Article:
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Do feral cats influence the burrowing behaviour of the greater bilby (Macrotis lagotis)?

Chen, Faith Sze-En (2021) Do feral cats influence the burrowing behaviour of the greater bilby (Macrotis lagotis)? Masters by Research thesis, Murdoch University.

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The greater bilby (Macrotis lagotis) is an ecosystem engineer, modifying the physical environment through their digging activity. Their burrows provide shelter and hunting or foraging opportunities for a variety of species. Bilbies have experienced a severe decline in abundance and are now restricted to approximately 20% of their former distribution, resulting in the species being listed as ‘Vulnerable’. This decline has been driven, in part, by predation pressure from introduced predators such as feral cats. Predators can directly impact prey species survival and may also cause a change in the behaviour of prey species as they respond to the risk of predation. We used camera traps to monitor bilby burrows at five sites in Western Australia, with varying levels of predation risk to bilbies by cats. We investigated the impact of feral cats on the behaviour of bilbies at burrows, particularly during highly vulnerable periods, while they dig and clear away soil or debris from the mouth of their burrow. We tested the effect of visitation by cats on the proportion of days a bilby was active, camera detection rate, and burrowing behaviour, the effect of different levels of predation risk (between site comparison) on bilby burrowing behaviour, and the time of night bilbies perform maintenance. We also tested if cat activity was influenced by lunar illumination. Overall, there was little evidence that bilbies avoided burrows after a visit by a feral cat; however, they reduced the time spent performing burrow maintenance in the days following a cat visit (p=0.010). Bilbies performed varying amounts of burrow maintenance, and at different times of the night between sites. Finally, cat activity at bilby burrows significantly increased with lunar illumination (p=0.010) but was not influenced by bilby camera detection rate. Our results show that bilbies in the West Kimberley are not as naïve to feral cats as previously thought.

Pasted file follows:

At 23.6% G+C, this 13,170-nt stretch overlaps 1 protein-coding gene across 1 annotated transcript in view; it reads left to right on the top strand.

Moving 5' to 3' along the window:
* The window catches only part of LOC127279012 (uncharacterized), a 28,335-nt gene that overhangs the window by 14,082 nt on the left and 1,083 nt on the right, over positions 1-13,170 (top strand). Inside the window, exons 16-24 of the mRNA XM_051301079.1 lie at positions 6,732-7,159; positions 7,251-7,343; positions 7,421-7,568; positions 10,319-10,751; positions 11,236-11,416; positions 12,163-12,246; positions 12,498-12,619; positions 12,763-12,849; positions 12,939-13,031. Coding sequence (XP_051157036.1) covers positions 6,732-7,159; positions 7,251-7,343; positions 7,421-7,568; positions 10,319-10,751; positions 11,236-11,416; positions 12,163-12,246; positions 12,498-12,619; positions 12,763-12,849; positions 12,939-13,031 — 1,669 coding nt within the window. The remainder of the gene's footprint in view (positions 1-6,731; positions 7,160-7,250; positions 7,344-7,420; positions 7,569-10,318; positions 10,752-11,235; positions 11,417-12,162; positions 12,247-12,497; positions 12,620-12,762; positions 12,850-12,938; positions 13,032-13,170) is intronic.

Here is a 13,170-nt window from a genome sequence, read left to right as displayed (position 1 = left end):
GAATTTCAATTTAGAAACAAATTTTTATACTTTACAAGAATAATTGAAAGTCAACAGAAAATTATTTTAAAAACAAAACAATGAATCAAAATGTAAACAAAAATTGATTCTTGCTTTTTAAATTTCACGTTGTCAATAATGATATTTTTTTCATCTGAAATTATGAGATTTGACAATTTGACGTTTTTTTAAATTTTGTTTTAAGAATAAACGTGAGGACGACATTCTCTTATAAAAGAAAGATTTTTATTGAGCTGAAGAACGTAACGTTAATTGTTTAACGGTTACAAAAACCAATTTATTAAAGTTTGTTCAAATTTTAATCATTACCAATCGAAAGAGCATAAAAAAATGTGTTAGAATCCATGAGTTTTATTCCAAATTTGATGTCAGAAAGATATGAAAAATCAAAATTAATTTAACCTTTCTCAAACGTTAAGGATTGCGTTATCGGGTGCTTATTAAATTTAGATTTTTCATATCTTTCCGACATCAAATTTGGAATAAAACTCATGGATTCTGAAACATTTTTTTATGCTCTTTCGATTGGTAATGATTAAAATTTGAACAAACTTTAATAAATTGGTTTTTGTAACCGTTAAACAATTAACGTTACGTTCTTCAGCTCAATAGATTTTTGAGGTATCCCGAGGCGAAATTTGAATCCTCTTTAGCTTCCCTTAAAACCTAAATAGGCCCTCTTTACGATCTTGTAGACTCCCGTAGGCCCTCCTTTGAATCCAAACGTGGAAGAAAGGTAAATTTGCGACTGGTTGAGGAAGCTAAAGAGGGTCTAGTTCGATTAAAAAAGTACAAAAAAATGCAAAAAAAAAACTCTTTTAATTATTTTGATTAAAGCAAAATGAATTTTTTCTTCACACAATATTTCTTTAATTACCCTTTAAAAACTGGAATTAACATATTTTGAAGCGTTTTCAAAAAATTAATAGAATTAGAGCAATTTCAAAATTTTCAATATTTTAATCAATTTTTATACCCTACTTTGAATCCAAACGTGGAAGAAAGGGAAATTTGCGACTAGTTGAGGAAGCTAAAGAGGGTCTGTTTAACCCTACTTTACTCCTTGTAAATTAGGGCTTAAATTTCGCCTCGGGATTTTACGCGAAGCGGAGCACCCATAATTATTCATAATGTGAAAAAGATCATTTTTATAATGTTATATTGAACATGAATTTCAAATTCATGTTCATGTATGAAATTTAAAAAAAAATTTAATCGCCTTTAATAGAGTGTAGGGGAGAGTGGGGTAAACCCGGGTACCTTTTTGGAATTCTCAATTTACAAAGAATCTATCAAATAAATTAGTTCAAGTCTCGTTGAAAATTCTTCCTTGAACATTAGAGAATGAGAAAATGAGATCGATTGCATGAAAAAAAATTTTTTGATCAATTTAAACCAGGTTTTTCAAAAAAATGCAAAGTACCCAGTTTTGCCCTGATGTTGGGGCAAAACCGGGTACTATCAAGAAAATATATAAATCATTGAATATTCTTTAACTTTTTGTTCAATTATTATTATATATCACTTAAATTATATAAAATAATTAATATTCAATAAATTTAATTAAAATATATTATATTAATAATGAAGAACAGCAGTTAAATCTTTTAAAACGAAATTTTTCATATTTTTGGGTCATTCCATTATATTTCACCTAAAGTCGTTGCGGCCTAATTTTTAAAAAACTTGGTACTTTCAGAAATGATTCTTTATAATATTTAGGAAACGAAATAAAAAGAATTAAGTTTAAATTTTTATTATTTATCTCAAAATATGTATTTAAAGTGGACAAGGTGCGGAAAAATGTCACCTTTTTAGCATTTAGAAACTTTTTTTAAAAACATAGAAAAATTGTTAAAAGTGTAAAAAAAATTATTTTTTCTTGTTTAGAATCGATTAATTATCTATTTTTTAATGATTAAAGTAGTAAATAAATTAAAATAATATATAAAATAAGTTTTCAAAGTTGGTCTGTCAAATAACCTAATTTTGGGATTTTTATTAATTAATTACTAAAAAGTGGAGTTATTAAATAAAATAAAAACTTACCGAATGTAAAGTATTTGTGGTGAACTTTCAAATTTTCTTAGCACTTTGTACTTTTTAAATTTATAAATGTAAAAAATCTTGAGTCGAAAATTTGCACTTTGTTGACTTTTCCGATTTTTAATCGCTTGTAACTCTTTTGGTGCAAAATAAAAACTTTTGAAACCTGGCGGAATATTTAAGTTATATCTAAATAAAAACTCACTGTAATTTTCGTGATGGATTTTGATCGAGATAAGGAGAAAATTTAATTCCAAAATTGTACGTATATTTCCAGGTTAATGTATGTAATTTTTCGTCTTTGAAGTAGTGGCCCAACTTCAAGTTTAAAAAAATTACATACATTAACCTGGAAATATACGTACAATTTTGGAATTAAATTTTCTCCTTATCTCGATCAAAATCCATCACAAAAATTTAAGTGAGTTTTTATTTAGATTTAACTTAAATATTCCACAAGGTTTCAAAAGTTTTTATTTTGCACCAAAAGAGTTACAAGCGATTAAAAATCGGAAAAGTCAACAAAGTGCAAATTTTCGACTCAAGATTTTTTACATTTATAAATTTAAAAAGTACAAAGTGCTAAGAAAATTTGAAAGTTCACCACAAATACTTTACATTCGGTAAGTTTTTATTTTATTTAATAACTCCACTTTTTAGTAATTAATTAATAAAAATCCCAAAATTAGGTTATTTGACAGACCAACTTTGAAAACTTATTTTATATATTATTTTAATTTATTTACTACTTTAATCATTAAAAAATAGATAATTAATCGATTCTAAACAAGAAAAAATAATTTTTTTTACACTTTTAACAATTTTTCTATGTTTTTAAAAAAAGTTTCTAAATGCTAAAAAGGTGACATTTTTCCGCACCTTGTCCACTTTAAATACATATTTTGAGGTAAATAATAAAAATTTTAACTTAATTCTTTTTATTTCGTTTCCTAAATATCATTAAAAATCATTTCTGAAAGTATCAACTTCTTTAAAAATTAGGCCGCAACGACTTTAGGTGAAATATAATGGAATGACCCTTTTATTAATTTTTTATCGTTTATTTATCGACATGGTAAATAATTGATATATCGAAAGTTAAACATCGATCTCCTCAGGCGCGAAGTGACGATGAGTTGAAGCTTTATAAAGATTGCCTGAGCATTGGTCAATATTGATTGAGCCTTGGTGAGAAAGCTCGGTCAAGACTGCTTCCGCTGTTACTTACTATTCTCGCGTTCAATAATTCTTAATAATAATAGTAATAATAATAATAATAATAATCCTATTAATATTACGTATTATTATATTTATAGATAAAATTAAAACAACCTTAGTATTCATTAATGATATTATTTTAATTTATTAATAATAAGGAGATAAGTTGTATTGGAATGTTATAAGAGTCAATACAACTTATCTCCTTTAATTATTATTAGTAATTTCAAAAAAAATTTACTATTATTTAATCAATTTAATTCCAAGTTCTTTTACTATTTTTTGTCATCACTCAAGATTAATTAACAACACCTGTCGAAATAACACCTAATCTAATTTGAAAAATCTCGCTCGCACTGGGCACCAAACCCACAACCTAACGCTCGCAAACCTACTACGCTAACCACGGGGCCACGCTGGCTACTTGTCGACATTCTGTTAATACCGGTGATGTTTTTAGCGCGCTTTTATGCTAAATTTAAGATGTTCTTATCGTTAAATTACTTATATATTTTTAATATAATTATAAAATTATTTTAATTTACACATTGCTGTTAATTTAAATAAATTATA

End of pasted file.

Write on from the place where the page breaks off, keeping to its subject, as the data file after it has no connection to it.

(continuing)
Item Type: Thesis (Masters by Research)
Murdoch Affiliation(s): Environmental and Conservation Sciences
Notes: Research Masters with Training
Supervisor(s): Fleming, Trish and Dawson, Stuart
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